Electronic Communications Amendment Act, 2014

Posted by LA Thornton on Friday, July 11, 2014
On 7 April 2014, the President assented to the Electronic Communications Amendment Act, 2014 (EC Amendment Act).  It came into operation 21 May 2014.  A number of the amendments eliminate anomalies that existing in the previous version of the legislation. Those are not detailed here.  The more substantive changes include the following.
Individual service licences


The following language is deleted from the individual service licensing provisions:  “In consideration of the implementation of the managed liberalisation policies”.  However, the substantive provision - that the Minister must first issue a policy direction before the Independent Communications Authority of South Africa (ICASA) may invite, accept and consider new individual electronic communications network services (ECNS) licences - remains.  The problem with this remaining provision (and sections 9(1) and (2)) is that the court's decision Altech Autopage Cellular (Pty) Ltd v the Chairperson of the Council of the Independent Communications Authority of South Africa and Others (Case No 20002/089, unreported judgment of 31 October 2008) (Altech judgment) made it somewhat meaningless.  The Altech judgment resulted in hundreds of individual licences being granted in the licence conversion process.  This effectively negates the effectiveness of the Minister limiting the number of new entrants.

The EC Act provisions regarding class licences were amended to specifically provide that more than one class licence may be awarded (which was not previously prohibited), however, a provision was also inserted indicating that the class licences awarded to one entity may not collectively assume the scope or coverage of an individual licence, which in the case of the ECNS licence is geographic in scope.  So, for example, an entity may not obtain ECNS class licences that would collectively encompass one entire province.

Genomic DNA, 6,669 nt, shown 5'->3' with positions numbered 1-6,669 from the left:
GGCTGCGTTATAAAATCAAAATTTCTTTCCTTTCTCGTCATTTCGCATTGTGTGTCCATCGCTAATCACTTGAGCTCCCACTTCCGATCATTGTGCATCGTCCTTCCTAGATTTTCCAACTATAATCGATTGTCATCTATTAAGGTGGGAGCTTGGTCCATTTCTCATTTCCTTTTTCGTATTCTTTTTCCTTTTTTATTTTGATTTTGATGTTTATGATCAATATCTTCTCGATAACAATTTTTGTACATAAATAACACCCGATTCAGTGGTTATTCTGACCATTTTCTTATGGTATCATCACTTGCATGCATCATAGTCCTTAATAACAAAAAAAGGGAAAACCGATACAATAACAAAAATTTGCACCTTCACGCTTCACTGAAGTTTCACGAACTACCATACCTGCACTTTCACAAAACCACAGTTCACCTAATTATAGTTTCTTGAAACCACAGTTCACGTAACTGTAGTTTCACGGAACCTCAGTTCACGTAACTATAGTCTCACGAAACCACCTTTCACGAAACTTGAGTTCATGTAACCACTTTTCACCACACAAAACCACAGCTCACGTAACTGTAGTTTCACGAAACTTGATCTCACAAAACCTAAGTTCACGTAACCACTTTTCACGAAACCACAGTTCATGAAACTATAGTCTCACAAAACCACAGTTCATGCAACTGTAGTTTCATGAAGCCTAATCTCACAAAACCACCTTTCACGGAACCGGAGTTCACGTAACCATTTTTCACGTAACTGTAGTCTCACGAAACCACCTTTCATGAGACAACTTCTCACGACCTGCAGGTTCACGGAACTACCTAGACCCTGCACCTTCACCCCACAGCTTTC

It is difficult to see how this provision applies to electronic communications services (ECS) licences, because what distinguishes an individual licence is that it can provide voice using numbers allocated by ICASA.  A class licence does not allow the licensee to get numbers directly from ICASA.  However, just in case there was not enough confusion already, the following additional category of class licences was inserted - “electronic communications services of district municipality or local municipal scope operated for commercial purposes”.  So, the question now is, if a licensee wants to provide ECS nationally, but not with numbers obtained from ICASA, what licence is required?  An individual licence (which appears might be the case now) or a class licence (which was definitely the case before the amendment).

New provisions were inserted to require prior approval before transferring control of a licence.  Previously, transfers of licences required prior approval, but transfers of control did not.

Rapid deployment of electronic communications facilities - rights of way

The amendments to section 21 place deadlines on the obligations of the Minister (to issue policy and policy directions) and ICASA (to make regulations).  The Minister’s deadline is twelve months, which is 21 May 2015.  ICASA’s deadline is 18 months or 21 November 2015.  The EC Act provisions provide wide ranging rights to all ECNS licensees, which has caused uncertainty in light of the many individual ECNS licences issued in the licence conversion process as a result of the Altech judgement.  Once the policy, policy directions and regulations have been made, the relative rights of licensees and land owners should be clarified and the processes for deploying infrastructure will be more fair and transparent.